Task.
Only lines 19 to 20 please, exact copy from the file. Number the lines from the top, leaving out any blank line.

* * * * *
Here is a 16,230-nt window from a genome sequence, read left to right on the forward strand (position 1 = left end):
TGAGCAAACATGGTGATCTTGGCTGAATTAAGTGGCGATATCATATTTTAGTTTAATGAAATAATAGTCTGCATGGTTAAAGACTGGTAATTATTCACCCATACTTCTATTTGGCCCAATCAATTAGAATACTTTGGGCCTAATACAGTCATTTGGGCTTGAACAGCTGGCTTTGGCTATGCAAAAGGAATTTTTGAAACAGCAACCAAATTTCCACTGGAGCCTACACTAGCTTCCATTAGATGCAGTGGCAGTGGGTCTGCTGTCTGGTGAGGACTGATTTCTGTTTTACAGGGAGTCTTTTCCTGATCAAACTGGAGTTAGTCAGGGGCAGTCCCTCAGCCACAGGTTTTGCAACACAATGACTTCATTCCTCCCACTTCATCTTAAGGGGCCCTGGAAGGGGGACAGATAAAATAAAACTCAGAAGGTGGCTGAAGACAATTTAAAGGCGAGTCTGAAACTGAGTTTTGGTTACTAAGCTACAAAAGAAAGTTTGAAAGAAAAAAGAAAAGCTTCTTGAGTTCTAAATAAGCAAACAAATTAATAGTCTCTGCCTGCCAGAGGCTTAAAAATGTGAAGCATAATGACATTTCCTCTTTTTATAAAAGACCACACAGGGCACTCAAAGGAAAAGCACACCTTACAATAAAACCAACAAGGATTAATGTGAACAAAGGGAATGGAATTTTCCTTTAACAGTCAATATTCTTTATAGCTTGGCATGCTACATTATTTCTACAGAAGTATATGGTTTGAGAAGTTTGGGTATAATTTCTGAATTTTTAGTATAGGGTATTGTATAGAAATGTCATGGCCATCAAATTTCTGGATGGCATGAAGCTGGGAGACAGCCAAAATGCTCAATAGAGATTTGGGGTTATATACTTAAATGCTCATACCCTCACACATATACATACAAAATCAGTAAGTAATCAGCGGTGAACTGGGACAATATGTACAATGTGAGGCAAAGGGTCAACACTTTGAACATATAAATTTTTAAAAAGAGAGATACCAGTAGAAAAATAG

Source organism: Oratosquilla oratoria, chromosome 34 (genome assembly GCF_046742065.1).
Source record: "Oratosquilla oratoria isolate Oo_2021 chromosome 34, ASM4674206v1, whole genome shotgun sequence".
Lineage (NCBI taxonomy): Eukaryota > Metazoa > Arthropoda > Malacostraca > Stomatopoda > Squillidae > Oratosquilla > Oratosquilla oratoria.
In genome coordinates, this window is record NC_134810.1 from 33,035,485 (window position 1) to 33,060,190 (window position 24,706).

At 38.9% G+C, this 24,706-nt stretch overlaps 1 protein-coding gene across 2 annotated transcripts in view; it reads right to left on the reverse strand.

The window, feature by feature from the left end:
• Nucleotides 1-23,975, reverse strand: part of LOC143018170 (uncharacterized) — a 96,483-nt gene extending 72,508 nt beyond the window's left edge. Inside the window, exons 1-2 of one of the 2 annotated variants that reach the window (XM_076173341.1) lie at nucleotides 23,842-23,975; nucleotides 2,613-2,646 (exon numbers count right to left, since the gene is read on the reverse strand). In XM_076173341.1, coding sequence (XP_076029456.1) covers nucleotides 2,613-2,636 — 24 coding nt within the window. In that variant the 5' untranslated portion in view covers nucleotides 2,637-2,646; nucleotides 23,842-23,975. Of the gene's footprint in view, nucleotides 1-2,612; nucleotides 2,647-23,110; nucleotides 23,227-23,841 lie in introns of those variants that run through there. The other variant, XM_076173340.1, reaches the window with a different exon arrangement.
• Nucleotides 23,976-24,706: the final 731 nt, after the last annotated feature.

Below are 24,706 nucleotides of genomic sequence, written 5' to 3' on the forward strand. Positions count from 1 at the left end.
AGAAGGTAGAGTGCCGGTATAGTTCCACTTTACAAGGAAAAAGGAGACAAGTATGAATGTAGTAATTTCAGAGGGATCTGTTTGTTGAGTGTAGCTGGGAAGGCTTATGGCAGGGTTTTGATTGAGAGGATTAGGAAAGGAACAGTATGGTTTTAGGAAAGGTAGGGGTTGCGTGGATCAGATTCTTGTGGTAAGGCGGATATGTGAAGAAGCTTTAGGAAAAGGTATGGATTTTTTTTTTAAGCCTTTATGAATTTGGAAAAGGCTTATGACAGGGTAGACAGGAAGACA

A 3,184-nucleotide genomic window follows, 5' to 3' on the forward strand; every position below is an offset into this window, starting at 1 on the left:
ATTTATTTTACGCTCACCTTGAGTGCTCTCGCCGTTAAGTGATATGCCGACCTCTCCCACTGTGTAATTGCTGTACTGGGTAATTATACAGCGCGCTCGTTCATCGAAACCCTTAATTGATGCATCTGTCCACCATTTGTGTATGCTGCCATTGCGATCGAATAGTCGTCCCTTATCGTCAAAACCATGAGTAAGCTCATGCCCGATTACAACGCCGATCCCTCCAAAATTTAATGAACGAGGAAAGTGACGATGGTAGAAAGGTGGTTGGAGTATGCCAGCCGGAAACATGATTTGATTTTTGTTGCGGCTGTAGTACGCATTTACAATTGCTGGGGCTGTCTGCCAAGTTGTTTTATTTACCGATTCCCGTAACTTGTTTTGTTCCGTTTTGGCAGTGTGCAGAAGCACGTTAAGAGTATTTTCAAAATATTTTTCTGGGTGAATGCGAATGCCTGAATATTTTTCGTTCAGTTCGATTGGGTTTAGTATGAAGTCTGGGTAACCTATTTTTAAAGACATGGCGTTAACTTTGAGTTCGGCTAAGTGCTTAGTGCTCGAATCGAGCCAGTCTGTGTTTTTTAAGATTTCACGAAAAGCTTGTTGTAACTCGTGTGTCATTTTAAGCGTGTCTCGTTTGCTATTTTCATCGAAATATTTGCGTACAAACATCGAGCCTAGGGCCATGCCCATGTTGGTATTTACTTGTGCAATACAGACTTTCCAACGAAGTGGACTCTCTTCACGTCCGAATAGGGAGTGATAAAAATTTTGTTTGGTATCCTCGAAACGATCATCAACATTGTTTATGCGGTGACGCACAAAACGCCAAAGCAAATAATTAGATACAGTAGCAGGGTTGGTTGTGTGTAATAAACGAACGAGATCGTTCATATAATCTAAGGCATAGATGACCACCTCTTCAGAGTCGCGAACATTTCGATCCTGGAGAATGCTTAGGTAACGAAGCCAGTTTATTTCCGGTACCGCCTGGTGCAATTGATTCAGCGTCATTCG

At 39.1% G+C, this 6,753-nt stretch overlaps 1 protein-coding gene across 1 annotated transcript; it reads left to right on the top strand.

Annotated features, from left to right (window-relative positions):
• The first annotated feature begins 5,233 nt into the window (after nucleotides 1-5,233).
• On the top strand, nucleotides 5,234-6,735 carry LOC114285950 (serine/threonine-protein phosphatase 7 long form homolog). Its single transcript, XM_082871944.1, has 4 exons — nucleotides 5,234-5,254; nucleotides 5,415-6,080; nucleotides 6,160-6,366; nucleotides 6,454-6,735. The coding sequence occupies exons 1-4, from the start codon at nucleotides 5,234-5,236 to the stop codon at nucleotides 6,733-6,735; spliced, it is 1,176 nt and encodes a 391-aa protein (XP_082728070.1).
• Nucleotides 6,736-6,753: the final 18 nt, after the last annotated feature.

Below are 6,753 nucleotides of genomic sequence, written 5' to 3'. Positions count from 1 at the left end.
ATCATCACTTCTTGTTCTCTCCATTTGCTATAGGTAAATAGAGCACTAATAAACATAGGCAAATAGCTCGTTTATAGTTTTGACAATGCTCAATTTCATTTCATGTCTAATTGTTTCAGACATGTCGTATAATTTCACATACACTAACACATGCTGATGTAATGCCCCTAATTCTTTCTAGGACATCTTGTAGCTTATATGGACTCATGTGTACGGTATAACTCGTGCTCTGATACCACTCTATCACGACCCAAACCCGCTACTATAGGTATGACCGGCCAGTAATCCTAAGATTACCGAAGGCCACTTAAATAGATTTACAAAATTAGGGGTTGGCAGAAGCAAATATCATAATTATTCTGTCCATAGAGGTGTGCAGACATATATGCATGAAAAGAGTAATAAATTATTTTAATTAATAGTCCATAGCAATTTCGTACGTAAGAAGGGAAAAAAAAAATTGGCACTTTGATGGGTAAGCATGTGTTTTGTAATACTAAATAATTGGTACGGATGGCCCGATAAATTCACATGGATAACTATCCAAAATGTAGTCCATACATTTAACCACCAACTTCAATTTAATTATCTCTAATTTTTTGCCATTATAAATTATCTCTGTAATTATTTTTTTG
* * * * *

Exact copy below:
• Nucleotides 6,736-6,753: the final 18 nt, after the last annotated feature.

Below are 6,753 nucleotides of genomic sequence, written 5' to 3'. Positions count from 1 at the left end.